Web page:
SpotCheck: Comparison of Enhanced Telemedicine Versus In-person Evaluation for the Diagnosis of Skin Cancer
|The safety and scientific validity of this study is the responsibility of the study sponsor and investigators. Listing a study does not mean it has been evaluated by the U.S. Federal Government. Know the risks and potential benefits of clinical studies and talk to your health care provider before participating. Read our disclaimer for details.|
|ClinicalTrials.gov Identifier: NCT04411810|
Recruitment Status : Recruiting
First Posted : June 2, 2020
Last Update Posted : June 29, 2021
|Condition or disease||Intervention/treatment||Phase|
|Skin Cancer||Device: Nevisense 3.0 Device: Dermlite Cam Procedure: Skin biopsy||Not Applicable|
|Study Type :||Interventional (Clinical Trial)|
|Estimated Enrollment :||500 participants|
|Intervention Model:||Single Group Assignment|
|Masking:||None (Open Label)|
|Official Title:||SpotCheck: Comparison of Enhanced Telemedicine Versus In-person Evaluation for the Diagnosis of Skin Cancer|
|Actual Study Start Date :||August 20, 2020|
|Estimated Primary Completion Date :||July 2022|
|Estimated Study Completion Date :||October 2022|
Experimental: Participants with skin lesions
Participants who have up to 3 concerning skin lesions will be evaluated by both an in-person dermatologist and a team of three teledermatologists(board-certified dermatologists). The teledermatoogy team will deliver a consensus recommendation. If either the in-person dermatologist or teledermatologists are concerned that the skin spot(s) may be a skin cancer, a biopsy will be recommended and can be performed at no charge. Or if both agree that the spot(s) are not concerning for skin cancer, no biopsy will be needed.
Device: Nevisense 3.0
Nevisense, an AI-based point-of-care system for the non-invasive evaluation of irregular moles remains the only FDA approved system available for melanoma detection in the US. Nevisense 3.0 will be used as a one-time exposure of <8 seconds per lesion. Disposable electrodes that contact the participant are 5mm x 5mm in size. Nevisense 3.0 measures electrical impedance of skin lesions and provides an output called the electrical impedence spectroscopy (EIS) score. Electrical impedance is a measure of a material's overall resistance to the flow of alternating electric currents of various frequencies. The principle is that electrical impedance is different in normal versus abnormal tissue.
Device: Dermlite Cam
Dermlite Cam is a digital camera that captures images of the skin under cross-polarized and non-polarized light and is 510(k) exempt. The DermLite Cam device appears as a single piece camera with a charging cable and USB computer cable. As part of the camera unit, an extensor arm exists to allow for the capture of standardized clinical images. The DermLite Cam will be used to acquire 3 images of <5 seconds per lesion (one clinical, one polarized dermoscopic, and one non-polarized dermoscopic).
Procedure: Skin biopsy
A skin biopsy is a small procedure that removes a sample of skin from the surface of the body. The method utilized will be either a shave or punch technique. The maximum size of a punch biopsy will be 6mm and these wounds are generally closed with no more than 2-3 sutures. A skin biopsy takes <15 minutes including preparation time, administration of intradermal anesthesia using lidocaine 1% with epinephrine 1:100,000, removal of the skin sample, achievement of hemostasis, dressing the wound, and providing instructions for home care. Samples will be placed formalin for routine processing.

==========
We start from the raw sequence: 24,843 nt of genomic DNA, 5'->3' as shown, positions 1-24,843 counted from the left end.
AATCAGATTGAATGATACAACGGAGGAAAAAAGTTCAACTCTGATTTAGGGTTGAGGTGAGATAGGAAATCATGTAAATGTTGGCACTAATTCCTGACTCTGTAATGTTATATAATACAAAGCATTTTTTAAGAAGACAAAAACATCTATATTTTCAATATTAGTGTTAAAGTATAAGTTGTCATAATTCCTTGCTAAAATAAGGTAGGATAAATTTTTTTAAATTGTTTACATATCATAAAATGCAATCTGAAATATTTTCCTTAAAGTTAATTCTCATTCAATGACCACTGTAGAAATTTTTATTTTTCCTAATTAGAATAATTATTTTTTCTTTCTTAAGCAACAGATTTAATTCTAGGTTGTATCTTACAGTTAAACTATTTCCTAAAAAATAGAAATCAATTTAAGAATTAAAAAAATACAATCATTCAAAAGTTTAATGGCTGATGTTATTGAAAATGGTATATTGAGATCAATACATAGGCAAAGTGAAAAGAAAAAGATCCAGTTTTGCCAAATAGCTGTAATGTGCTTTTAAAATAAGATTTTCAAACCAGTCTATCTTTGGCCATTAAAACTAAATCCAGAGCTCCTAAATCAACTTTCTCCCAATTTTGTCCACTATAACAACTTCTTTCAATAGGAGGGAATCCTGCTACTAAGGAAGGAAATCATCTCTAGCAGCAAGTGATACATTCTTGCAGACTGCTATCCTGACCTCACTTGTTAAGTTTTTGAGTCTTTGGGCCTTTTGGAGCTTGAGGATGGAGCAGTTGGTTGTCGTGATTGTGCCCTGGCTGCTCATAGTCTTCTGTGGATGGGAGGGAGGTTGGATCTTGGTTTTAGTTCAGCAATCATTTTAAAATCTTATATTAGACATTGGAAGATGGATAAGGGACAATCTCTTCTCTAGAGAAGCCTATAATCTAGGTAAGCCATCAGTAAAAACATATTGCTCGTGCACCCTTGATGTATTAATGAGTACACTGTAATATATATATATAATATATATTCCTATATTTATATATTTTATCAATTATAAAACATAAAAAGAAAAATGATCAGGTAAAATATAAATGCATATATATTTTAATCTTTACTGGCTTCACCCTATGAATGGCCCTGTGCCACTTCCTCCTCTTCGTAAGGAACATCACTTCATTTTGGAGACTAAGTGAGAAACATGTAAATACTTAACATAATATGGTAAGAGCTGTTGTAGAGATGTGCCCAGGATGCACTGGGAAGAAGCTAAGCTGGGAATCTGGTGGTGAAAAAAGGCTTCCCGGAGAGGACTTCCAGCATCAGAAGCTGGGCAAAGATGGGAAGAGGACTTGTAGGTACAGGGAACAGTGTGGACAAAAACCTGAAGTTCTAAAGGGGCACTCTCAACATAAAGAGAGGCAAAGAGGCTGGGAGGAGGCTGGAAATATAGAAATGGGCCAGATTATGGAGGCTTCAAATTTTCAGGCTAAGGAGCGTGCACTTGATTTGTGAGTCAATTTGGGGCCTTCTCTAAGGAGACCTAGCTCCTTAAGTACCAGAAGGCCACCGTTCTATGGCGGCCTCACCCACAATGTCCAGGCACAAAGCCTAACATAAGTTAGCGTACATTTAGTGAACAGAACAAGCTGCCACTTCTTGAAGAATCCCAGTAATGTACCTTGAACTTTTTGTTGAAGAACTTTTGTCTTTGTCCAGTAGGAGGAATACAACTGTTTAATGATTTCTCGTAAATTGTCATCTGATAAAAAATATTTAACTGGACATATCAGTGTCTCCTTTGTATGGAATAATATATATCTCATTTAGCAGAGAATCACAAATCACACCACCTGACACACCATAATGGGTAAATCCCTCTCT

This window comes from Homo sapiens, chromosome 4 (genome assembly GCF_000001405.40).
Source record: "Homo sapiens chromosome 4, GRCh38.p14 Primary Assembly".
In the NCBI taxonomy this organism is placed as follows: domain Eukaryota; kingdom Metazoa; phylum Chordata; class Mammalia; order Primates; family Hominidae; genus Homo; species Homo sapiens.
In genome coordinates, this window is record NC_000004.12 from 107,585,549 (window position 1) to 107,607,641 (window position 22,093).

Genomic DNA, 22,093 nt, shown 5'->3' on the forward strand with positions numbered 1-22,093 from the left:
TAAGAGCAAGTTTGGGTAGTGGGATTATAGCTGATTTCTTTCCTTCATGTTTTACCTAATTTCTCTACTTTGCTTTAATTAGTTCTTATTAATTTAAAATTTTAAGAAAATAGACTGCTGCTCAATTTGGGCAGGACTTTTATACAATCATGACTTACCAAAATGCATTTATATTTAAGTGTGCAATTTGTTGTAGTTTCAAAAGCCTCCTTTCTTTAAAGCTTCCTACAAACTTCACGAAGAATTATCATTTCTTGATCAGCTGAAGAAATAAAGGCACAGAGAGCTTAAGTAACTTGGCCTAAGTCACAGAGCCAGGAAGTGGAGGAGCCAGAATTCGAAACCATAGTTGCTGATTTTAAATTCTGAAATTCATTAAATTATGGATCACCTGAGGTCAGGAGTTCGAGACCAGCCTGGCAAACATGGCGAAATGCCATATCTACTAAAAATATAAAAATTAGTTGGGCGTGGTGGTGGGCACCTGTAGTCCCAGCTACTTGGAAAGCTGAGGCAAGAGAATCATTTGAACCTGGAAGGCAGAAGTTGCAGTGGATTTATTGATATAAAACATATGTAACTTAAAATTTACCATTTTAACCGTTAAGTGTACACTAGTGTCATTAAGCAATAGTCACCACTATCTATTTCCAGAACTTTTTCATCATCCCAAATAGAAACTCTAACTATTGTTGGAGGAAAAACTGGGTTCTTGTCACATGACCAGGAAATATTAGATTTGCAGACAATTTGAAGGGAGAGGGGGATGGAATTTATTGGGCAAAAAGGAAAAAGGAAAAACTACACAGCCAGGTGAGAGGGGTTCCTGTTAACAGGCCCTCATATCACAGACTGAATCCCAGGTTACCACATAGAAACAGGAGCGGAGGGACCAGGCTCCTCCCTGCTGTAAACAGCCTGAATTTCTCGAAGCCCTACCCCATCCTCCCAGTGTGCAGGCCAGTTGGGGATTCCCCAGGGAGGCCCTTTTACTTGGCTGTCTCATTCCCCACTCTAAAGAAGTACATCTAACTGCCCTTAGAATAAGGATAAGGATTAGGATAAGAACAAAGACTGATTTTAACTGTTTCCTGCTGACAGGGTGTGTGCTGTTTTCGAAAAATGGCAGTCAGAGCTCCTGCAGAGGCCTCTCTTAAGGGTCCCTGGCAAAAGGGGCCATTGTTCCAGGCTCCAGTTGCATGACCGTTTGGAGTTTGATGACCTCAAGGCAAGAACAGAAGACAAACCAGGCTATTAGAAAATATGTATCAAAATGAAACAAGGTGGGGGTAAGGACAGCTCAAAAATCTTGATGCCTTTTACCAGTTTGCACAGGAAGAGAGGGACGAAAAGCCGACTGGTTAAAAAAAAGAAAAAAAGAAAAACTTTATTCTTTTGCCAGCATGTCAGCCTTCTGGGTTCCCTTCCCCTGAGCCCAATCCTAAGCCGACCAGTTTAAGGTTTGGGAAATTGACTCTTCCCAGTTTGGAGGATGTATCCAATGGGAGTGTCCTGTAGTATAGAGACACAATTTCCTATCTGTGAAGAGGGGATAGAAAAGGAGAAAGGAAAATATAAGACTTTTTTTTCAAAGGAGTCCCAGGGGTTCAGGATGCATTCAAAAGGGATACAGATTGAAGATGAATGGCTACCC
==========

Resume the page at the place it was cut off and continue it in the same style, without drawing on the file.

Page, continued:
- Percent of agreement between in person recommendation and telemedicine recommendation [ Time Frame: End of the study (4 weeks) ]To determine the agreement between in-person recommendation and the telemedicine (tele) recommendation the number of discordant benign vs. malignant diagnoses will be calculated. In particular, the number of subjects that were recommended a biopsy from the in-person dermatologist but were recommended no biopsy from the teledermatology team, and the number of subjects that were recommended no biopsy from the in-person dermatologist but biopsy by the teledermatologist team.
- Estimate the performance of the telemedicine system and in-person dermatologist in diagnosing skin cancer. [ Time Frame: End of the study (4 weeks) ]Specifically, the study will estimate the differences between the enhanced telemedicine diagnostic system and the in-person Dermatologist with respect to their sensitivities, specificities, positive predictive values and negative predictive values to diagnose histopathologically confirmed skin cancers.
- Impact on patient centered outcomes based on analysis of patient responses [ Time Frame: End of the study (4 weeks) ]Impact on patient centered outcomes based on analysis of patient responses collected on study self reported questionnaires
- Percentage of accuracy using Nevisense in diagnosis [ Time Frame: End of the study (4 weeks) ]Estimation of the number of lesions in which the information provided by the Nevisense score improves the accuracy and/or confidence of the teledermoscopists when compared to using solely the clinical and dermoscopic exam
To learn more about this study, you or your doctor may contact the study research staff using the contact information provided by the sponsor.
Please refer to this study by its ClinicalTrials.gov identifier (NCT number): NCT04411810
|Contact: David Polsky, MD, PhD||212-263-9087||David.Polsky@nyulangone.org|
|Contact: Susan Cataldo||212-263-5244||Susan.Cataldo@nyulangone.org|
|United States, New York|
|NYU Langone Health||Recruiting|
|New York, New York, United States, 10016|
|Contact: David Polsky, MD|
|Principal Investigator:||David Polsky, MD, PhD||NYU Langone Health|